Downton Abbey - Lesley Nicol

Lesley Nicol is Mrs Patmore, the Cook

Lesley Nicol has graced UK drama and comedy with a diverse array of warm, eccentric and natural characters for the last thirty years. From Blackadder to Shameless, she brings a very natural realism to her work. As well as playing Downton Abbey’s highly-strung cook Mrs Patmore, Lesley will be reprising her role as Auntie Annie in West Is West, the follow up to the successful UK feature film East Is East.

Living in West London meant that getting to work was unusually easy for Lesley, particularly when the unit was based at Ealing Studios. ‘Mrs Patmore is rarely seen out of the kitchen and thus I had very few scenes at Highclere Castle, so I really enjoyed going there when I did - it’s a real treat because it’s such a beautiful building. But when we were in the Studio, getting to work was a doddle!” she laughs.

“It was a dream job for me,’ she continues. “Julian’s given Mrs Patmore some funny lines and also some lines that show her vulnerability like the issue with her sight. That’s fantastic for an actor to be given because it’s just like real life.”

Mrs Patmore rules the kitchen with an iron rod and only Mrs Hughes remains a thorn in her side, insisting on placing all the orders for the kitchen herself and thus withholding the last bit of power that would complete Mrs Patmore’s domain. “She appears to be a very irritable, bossy person. That’s what I thought when I first read the script, but of course nobody is just one thing in life, so you have to find out what’s underneath it and she’s particularly bossy with Daisy the scullery maid, who is at the bottom of the pile. And as time goes on, you start to find out a little bit more about why she is like that,” she hints.

“Both Julian Fellowes and Alastair Bruce said that for the staff below stairs, every day was like a show, and you want this to be the best show in town - which was very helpful advice. If anyone came to Downton they were generally very important; Dukes and visiting dignitaries etc. so she can’t afford to make any mistakes with the food. And given that they ate about five times a day the kitchen was the heart of the house.”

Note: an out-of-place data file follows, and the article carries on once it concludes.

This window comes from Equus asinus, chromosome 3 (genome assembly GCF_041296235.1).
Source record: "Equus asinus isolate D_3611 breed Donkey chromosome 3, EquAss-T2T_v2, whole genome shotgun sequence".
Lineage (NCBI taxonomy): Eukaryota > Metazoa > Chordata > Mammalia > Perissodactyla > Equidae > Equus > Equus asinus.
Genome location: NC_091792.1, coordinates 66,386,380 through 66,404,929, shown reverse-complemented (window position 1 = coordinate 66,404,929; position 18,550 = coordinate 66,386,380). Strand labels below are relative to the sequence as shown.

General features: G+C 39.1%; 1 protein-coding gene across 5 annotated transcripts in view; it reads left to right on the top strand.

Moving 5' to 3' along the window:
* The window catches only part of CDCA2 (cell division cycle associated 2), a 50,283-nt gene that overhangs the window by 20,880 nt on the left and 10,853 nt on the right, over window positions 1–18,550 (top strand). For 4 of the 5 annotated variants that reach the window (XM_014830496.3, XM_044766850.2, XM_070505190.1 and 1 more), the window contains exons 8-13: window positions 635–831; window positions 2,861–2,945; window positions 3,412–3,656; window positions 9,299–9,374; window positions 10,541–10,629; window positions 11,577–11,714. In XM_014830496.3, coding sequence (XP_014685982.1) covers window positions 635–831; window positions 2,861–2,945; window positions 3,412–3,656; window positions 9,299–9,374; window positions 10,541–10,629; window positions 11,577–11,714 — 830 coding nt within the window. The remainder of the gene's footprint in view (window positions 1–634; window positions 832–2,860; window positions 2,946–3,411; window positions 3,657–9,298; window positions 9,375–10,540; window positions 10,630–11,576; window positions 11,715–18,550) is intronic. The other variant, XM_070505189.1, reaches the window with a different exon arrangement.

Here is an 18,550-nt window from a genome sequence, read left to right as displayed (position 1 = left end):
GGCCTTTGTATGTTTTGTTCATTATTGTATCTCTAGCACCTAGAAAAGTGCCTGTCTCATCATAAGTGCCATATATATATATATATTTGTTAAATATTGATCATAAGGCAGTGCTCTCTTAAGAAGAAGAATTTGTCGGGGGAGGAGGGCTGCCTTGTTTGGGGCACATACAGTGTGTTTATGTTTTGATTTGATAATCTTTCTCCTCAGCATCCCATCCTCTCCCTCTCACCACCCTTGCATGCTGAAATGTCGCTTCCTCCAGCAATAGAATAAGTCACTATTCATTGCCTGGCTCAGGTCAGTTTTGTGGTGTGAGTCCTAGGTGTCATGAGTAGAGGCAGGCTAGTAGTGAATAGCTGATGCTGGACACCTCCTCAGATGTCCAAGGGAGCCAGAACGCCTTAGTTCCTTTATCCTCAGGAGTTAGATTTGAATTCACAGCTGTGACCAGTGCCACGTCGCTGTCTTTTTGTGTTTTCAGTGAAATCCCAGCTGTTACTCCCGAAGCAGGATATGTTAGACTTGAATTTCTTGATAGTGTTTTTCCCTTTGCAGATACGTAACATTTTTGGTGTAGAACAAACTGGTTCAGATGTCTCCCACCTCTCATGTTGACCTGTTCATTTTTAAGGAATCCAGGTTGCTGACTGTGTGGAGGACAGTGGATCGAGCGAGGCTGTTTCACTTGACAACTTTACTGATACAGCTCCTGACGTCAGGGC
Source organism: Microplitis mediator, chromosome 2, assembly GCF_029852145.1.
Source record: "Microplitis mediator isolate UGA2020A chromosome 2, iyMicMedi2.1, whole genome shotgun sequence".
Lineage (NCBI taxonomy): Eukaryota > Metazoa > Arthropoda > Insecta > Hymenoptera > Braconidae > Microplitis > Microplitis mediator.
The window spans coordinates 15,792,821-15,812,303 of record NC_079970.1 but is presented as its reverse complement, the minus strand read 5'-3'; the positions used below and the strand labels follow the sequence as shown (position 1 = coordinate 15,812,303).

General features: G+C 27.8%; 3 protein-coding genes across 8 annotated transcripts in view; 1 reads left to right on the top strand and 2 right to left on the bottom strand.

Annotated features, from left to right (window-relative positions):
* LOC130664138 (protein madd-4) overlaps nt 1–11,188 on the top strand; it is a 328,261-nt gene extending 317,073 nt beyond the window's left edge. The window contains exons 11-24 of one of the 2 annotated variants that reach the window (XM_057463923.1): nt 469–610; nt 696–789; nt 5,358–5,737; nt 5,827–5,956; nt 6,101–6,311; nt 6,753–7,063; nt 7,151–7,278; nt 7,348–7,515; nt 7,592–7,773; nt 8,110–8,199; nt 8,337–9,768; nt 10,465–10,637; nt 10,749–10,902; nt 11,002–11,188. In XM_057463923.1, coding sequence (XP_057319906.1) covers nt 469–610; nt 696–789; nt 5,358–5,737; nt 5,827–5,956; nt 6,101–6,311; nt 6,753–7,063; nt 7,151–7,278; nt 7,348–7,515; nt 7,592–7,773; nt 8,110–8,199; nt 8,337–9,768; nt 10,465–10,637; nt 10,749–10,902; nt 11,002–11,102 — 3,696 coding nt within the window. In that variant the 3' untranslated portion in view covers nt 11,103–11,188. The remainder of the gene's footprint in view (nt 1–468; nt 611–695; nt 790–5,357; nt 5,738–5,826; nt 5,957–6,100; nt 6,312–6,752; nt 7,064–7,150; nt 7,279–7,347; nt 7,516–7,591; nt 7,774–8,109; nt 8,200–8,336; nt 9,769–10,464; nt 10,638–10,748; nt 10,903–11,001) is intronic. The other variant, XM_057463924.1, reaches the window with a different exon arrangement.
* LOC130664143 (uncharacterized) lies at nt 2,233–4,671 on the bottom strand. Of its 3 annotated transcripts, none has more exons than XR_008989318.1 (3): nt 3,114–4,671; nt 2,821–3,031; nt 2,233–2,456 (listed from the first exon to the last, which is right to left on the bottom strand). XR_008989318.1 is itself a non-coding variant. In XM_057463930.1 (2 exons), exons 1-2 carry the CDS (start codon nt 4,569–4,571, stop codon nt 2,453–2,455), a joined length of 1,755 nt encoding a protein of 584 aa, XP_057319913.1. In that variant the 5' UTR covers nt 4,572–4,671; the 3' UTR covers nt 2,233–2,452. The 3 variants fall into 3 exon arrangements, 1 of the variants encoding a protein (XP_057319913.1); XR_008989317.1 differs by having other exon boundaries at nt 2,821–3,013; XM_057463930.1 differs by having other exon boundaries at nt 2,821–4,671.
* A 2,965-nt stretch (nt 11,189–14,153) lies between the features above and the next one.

Authenticity in the detail of the design and layout of the servants’ areas were just as crucial to get right as the family living areas. Mrs Patmore’s stove has two real hotplates, meaning the audience can see steam and pots bubbling away all day, which is how it would have been in 1912. “A lot of Mrs Patmore’s irritability is because she is bent over a hot stove from dawn to dusk. She first of all has to feed the servants and then feed the family and this goes on all day long with armies of people to feed.”

As part of her research Lesley read a book about country living and cookery in 1912, which suggested that cooks were extremely stressed, mainly because of the heat of the kitchens. “The cook was baking hot and so busy because everything was down to getting that food on the table, getting it hot and getting it spot on, there was nothing more important than that. Even our own meals revolved around serving the family and guests and the Crawley family just never stopped eating!’ she laughs.

“It was breakfast, then luncheon, then tea, dinner and then tea and biscuits in the evening! The dinner or luncheon would be bigger if there were guests there. We were thinking about this the other day, how the heck could you eat all that food? They must have been small portions; they didn’t seem to do much exercise.”

Acting runs in the family, and Lesley’s American niece, Brittania Nicol, is a film actress. “We both have films coming out this year; Brittania is in The Wicker Tree which is Robin Hardy’s sequel to his 1973 film, The Wicker Man and stars Christopher Lee, and I’m in West Is West which will be out this autumn as well; so we are keeping it in the family, so to speak.”


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